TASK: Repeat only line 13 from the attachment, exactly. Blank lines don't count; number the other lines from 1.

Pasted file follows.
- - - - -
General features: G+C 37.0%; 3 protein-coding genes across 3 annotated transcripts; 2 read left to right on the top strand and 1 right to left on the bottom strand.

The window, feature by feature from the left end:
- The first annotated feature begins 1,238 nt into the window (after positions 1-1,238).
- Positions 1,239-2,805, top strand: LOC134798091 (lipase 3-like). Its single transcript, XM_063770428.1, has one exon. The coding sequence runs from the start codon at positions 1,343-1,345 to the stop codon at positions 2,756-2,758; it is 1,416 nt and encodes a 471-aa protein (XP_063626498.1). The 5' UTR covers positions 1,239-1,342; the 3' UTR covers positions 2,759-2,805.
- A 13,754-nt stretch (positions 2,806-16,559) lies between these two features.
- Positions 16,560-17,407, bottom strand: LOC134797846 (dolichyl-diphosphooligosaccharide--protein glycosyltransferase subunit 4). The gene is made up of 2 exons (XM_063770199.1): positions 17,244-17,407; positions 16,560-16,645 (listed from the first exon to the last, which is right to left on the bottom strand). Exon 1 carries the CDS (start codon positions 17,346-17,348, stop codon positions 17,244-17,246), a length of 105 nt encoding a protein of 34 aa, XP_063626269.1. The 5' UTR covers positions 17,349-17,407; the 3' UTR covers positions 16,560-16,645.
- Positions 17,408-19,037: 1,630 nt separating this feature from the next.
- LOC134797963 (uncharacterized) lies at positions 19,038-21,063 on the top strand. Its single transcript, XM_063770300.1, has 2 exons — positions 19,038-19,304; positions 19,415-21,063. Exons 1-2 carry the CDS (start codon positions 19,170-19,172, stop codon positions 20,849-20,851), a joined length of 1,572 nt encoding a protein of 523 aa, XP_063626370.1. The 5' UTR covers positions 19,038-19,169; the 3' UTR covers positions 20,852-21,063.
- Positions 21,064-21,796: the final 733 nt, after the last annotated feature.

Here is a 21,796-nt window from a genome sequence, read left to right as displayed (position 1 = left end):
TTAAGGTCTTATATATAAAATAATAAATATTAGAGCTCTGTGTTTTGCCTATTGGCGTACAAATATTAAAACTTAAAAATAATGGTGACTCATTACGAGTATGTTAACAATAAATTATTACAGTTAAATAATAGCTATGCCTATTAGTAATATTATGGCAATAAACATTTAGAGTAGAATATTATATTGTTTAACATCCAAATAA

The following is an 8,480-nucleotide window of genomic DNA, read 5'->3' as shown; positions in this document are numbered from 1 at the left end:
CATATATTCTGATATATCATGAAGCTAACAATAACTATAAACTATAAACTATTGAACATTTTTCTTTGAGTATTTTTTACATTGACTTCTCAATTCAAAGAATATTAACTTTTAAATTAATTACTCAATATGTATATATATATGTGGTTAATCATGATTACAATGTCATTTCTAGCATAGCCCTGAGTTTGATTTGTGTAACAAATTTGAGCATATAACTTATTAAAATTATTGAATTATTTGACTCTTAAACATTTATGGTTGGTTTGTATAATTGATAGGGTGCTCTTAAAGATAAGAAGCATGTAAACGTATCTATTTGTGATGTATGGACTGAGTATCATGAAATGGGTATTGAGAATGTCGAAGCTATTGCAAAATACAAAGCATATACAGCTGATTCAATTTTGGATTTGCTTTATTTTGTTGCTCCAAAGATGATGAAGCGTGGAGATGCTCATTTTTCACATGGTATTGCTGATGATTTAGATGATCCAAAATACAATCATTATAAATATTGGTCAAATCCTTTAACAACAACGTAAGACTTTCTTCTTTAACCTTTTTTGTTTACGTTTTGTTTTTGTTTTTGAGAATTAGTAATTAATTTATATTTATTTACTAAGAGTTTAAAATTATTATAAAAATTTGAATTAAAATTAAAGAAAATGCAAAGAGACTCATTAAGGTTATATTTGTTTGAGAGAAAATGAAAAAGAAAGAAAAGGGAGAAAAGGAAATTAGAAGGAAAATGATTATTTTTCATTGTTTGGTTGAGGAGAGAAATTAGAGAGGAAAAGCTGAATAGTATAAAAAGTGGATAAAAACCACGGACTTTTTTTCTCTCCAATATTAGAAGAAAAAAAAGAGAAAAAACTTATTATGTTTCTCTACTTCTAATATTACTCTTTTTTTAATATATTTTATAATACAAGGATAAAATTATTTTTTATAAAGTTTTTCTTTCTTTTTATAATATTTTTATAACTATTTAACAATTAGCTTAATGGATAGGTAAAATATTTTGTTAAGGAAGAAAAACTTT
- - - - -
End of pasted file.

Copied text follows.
CATATATTCTGATATATCATGAAGCTAACAATAACTATAAACTATAAACTATTGAACATTTTTCTTTGAGTATTTTTTACATTGACTTCTCAATTCAAAGAATATTAACTTTTAAATTAATTACTCAATATGTATATATATATGTGGTTAATCATGATTACAATGTCATTTCTAGCATAGCCCTGAGTTTGATTTGTGTAACAAATTTGAGCATATAACTTATTAAAATTATTGAATTATTTGACTCTTAAACATTTATGGTTGGTTTGTATAATTGATAGGGTGCTCTTAAAGATAAGAAGCATGTAAACGTATCTATTTGTGATGTATGGACTGAGTATCATGAAATGGGTATTGAGAATGTCGAAGCTATTGCAAAATACAAAGCATATACAGCTGATTCAATTTTGGATTTGCTTTATTTTGTTGCTCCAAAGATGATGAAGCGTGGAGATGCTCATTTTTCACATGGTATTGCTGATGATTTAGATGATCCAAAATACAATCATTATAAATATTGGTCAAATCCTTTAACAACAACGTAAGACTTTCTTCTTTAACCTTTTTTGTTTACGTTTTGTTTTTGTTTTTGAGAATTAGTAATTAATTTATATTTATTTACTAAGAGTTTAAAATTATTATAAAAATTTGAATTAAAATTAAAGAAAATGCAAAGAGACTCATTAAGGTTATATTTGTTTGAGAGAAAATGAAAAAGAAAGAAAAGGGAGAAAAGGAAATTAGAAGGAAAATGATTATTTTTCATTGTTTGGTTGAGGAGAGAAATTAGAGAGGAAAAGCTGAATAGTATAAAAAGTGGATAAAAACCACGGACTTTTTTTCTCTCCAATATTAGAAGAAAAAAAAGAGAAAAAACTTATTATGTTTCTCTACTTCTAATATTACTCTTTTTTTAATATATTTTATAATACAAGGATAAAATTATTTTTTATAAAGTTTTTCTTTCTTTTTATAATATTTTTATAACTATTTAACAATTAGCTTAATGGATAGGTAAAATATTTTGTTAAGGAAGAAAAACTTT